This is a “reprint” of a “lost” post (you’ll notice on the list of my posts that there’s about a year’s worth of stuff that never made the transition to the new blog). Don’t know if the references are still available (for instance, Nick Kaufman’s post, but you should google him and check out his new site and friend him on facebook and read his stuff, anyway), but I think it’s still relevant.
Even if you read it before, you probably won’t remember it from years ago, so it’ll still be as new to you as to the rest of you just dropping by for the first time. Here goes:
The idea of “dark matter” has been banging around loose in my head for quite some time. For a quickie definition, Wiki says it is invisible energy whose presence “can be inferred from gravitational effects on visible matter.” It’s there, we think, we just can’t sense it other than the effect it has on things we can sense. Dark matter and dark energy apparently account for most of the mass in the universe.
I also like this Wiki tidbit, attributed to David B.Cline, “The Search for Dark Matter“, Scientific American.: “It has been noted that the names “dark matter” and “dark energy” serve mainly as expressions of human ignorance, much as the marking of early maps with “terra incognita.””
I like the dark matter metaphor for the kind of force that makes a story, or any piece of art, great. The “force” exerts an influence inside the work, and on the people experiencing the work. We know it’s there, we analyze and argue and deconstruct, but still, the nature of that dark matter eludes us, or changes with the times and cultural context. This dark matter engages the reader/viewer/etc in ways hard to define, but fun to talk and think about. The easiest example is Shakespeare.
Of course, excellent Storytellerunplugged entries over the years have addressed the issue of giving a story dimension, depth, importance. Like many others, I struggle to develop a story into something about more than what it appears to be, trying to find connections, meanings, layers (thanks, Dave), imagery, resonance, theme – the names for various tools go on and on. The idea of “dark matter” connects many of these concepts for me, but I’ve never been able to come up with a “unified theory” to explain how and why. (Don’t hold your breath.)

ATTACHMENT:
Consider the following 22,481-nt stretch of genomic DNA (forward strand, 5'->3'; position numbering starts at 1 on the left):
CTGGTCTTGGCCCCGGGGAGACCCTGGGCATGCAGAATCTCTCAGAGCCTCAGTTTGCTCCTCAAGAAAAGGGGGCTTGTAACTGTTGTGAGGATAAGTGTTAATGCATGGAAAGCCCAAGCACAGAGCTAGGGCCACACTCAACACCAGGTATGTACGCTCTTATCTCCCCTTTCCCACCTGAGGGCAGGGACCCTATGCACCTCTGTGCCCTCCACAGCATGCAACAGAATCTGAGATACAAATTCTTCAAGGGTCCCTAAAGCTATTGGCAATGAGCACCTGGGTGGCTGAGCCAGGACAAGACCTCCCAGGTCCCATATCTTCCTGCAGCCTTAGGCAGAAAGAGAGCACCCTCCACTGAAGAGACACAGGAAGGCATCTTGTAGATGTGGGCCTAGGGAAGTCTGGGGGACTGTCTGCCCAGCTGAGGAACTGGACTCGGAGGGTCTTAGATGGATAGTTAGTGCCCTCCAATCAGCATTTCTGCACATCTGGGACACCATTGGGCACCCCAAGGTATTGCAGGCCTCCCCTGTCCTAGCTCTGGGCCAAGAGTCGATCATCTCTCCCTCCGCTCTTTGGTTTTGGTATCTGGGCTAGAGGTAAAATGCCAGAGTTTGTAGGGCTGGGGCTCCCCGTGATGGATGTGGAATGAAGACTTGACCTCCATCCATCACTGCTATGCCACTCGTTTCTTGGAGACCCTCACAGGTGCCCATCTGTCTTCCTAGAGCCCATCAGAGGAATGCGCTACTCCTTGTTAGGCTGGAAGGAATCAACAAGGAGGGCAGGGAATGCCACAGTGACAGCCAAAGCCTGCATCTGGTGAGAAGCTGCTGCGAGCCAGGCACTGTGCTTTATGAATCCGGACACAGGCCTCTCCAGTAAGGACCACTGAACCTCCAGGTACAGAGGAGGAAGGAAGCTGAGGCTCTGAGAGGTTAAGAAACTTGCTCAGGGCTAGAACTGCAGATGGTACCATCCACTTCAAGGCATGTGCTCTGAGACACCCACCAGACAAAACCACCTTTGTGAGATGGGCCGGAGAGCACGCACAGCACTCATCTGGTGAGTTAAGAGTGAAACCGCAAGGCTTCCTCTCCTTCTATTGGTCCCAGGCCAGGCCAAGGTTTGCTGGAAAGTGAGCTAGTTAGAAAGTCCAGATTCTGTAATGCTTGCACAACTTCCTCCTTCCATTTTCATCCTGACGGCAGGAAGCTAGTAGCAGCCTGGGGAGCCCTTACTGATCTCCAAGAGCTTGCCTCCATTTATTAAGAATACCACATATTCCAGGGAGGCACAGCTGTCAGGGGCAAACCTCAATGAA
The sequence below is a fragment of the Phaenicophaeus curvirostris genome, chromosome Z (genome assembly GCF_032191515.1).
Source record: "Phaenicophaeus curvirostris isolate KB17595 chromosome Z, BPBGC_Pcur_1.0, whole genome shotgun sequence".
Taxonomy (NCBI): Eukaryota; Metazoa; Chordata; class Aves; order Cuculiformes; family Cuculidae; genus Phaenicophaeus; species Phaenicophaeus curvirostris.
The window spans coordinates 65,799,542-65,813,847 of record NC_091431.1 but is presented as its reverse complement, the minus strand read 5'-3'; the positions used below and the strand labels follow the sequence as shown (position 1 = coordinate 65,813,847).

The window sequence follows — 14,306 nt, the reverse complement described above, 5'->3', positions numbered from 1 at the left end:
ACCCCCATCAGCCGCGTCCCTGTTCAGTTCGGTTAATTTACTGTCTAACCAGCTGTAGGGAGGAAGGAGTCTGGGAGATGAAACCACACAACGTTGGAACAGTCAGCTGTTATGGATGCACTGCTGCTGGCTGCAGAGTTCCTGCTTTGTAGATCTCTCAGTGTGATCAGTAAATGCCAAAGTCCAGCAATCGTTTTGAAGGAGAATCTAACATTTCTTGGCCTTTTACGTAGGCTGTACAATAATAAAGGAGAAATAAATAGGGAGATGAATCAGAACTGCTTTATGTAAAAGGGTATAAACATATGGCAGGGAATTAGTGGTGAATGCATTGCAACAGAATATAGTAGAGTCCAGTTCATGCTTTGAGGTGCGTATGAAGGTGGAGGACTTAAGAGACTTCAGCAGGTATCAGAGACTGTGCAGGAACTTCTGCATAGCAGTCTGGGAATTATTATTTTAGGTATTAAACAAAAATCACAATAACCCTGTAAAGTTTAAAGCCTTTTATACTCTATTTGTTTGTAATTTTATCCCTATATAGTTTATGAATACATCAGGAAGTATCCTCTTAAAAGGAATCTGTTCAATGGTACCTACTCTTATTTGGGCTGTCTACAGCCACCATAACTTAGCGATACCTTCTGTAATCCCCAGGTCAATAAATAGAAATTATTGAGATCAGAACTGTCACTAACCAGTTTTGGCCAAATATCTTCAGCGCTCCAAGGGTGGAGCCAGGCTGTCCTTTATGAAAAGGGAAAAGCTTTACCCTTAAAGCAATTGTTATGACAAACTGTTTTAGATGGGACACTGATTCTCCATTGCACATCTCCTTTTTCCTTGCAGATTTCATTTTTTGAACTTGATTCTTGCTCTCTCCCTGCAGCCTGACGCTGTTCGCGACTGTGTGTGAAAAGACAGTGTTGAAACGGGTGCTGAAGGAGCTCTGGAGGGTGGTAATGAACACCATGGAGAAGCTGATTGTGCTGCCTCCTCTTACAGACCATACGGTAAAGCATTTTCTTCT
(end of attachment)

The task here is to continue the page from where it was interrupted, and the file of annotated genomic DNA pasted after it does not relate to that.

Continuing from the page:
Recently, my fascination with dark matter was justified (at least in my own head) by an interview with a Fang Lijun, a Chinese artist who defined his work as dealing with the invisible. (The art critics out there will rightfully cringe at my misappropriation of his concept, just as scientists will protest my profound ignorance of dark matter. I plead guilty, but that’s what inspiration does – takes and mutates. Sorry ‘bout that.) Beyond the politics, I found the idea of the “invisible” a bit more inclusive and energizing.
“Horror” (whatever that is, and please let’s not get into that right now) uses terms like the sublime, the cosmic, and others to get at the kinds of things I mentioned above – imagery, resonance, the nature of the story’s layers, etc. But my attraction to “horror” spills into fantasy, science fiction, literary (sorry, not so much mystery, because I like mysteries that remain so). So invisible for me begins to take into account all the things we don’t see in our reality but which have an impact in our lives – big, “real” movements and policies and natural forces, yes. But there’s also plenty of other influences, from psychological to subtle supernatural (yeah, I know, no difference, really).
I had a brief affair with “dark” as a catch-all word, but, like “horror” or any genre association, it’s too limiting. But writing about the invisible – there’s something that for me captures the issues raised by writers who distance themselves from genres.
The tropes are fun, for whatever genre you’re using – from rockets to murders to the existential despair of college professors — because they give something for the reader to hang on to, but really, for the stories that stand out, there’s something else going on. The things going on in those stories, the background, the mood, all the storytelling tricks of the trade, have a relationship with something much larger, lurking inside and all around the story and the reader.
Let me try to be a little more concrete. Nick Kaufman talks and makes others talk about Cormac McCarty’s The Road in his latest www.darkscribe.com column. The discussion focuses on whether or not the book is horror, and the nature and blending of genres. But what’s also interesting to me is how many things people think the book really is about, and the uses of the “real” and the “fantastic” in telling a story.
In a seemingly simple story about a man and a boy struggling to survive in a post-apocalyptic world with very few joys and even less hope, there’s a hell of a lot of depth, resonance, meaning, layers, and all that other good stuff. There’s past and future, the moment, primal survival and nurturing and protection, savage violence, and, well, yeah, even more stuff.
There’s a universe full of “dark matter” bearing down on the events of the story; the action has a relationship with the invisible, inside the story’s world, and outside, that draws us in and makes us wonder and question and think. Like Lijun’s paintings of faces, screaming and otherwise, the story is more than about itself or its immediate source material.